In each of us there is a drunkard. Many things which are not really true make us miserable. At other times, matters which are of no real significance, rob us of our happiness.

A farmer has a bumper crop of tomatoes in one season. Yet the farmer seemed to be very worried. His neighbours enquired of him the reason for his worry. He replied, `Normally, I feed my pigs with tomatoes.’ The neighbours enquired, `’What is the problem? You have a bumper crop this time!’ to which the farmer replied, `Yes. I have a bumper crop; but I do not have a single rotten tomato to offer to my pigs. What will I feed them with?’

To put it simply, happiness is like a lock, intelligence is like a key. If you turn the key of intelligence in the opposite direction, it would lock up happiness. If you turn it in the right direction, the doors of happiness open!

Interesting Story on Waste

A disciple of Buddha, said, “Oh Master! I have a request to make.”
Buddha: “What is it; tell me?”
Disciple: “My robe is worn out. It is no longer decent enough to wear.Please, may I have a new one?”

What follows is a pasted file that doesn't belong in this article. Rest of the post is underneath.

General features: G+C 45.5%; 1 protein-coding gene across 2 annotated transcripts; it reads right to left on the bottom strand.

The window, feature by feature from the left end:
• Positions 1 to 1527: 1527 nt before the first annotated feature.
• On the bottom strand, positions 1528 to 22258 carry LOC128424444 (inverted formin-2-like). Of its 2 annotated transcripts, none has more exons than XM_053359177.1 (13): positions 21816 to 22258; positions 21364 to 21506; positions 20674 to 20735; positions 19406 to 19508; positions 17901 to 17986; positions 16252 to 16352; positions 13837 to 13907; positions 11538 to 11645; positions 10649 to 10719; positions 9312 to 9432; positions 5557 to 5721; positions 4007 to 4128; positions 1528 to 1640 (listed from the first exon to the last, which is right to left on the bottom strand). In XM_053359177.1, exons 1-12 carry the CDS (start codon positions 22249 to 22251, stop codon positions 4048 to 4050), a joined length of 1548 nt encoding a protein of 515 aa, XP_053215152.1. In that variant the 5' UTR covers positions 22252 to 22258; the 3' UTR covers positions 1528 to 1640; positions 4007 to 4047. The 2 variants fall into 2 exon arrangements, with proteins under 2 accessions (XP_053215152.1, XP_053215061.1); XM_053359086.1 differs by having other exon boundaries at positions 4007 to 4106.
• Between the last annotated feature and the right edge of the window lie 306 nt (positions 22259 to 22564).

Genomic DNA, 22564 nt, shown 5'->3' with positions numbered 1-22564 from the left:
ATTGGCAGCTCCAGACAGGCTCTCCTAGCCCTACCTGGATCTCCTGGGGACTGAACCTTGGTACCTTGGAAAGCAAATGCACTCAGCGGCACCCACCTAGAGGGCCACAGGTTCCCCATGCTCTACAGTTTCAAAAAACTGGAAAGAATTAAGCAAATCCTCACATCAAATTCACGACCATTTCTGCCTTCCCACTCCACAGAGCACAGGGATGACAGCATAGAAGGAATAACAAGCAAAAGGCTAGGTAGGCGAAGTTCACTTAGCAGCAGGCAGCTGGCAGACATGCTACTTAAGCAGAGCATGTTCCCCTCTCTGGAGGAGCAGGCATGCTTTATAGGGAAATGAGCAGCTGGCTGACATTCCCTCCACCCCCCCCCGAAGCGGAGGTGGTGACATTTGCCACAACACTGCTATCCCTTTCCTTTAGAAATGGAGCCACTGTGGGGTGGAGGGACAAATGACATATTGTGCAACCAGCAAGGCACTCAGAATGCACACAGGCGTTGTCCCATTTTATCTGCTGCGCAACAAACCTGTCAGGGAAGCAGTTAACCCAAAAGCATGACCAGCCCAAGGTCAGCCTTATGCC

Buddha looked at the disciple’s attire and found that the garment was absolutely in tatters and really needed replacement. So he asked the store-keeper to give a new robe to this disciple.
The disciple offered obeisance to the great master and left the room.
Buddha kept thinking about the incident and felt that He had perhaps missed an opportunity to teach a valuable lesson to the disciple. So he went to the disciple’s quarters to talk to him.
Buddha: Are you comfortable in your new robe? Do you need anything else?
Disciple: Thank you Master. I am very comfortable and do not need anything else.

Buddha: Now that you have a new one, what have you done with the old one?
Discipl e: I have used it to replace my worn out bedspread.
Buddha: What did you do with the old bedspread?
Disciple: Master, I am using it as a curtain on my window.

Buddha: Did you discard your old window curtain?
Disciple: Master, I tore it into four pieces and am using them as napkins to handle
the hot pots and pans in the kitchen.
Buddha: What about the old kitchen napkins?
Disciple: We are using them as mops to wash and wipe the floor.

Buddha: Where is the old mop?
Disciple: Lord, the old mop was so tattered that the best we could do was to take all the threads apart and make wicks for your oil lamp. One of them is presently lit in your room.”
Buddha was content. He was happy that His disciples realized that nothing is useless. We can find a use for everything, if only we want to! Nothing should be wasted; not even time!

If all of us were to practice the habit of thrift, we can preserve the non renewable resources for our children, our grandchildren and our great grand children as our forefathers so thoughtfully did for us. Let us vow together to leave at least one monument for our children the Earth!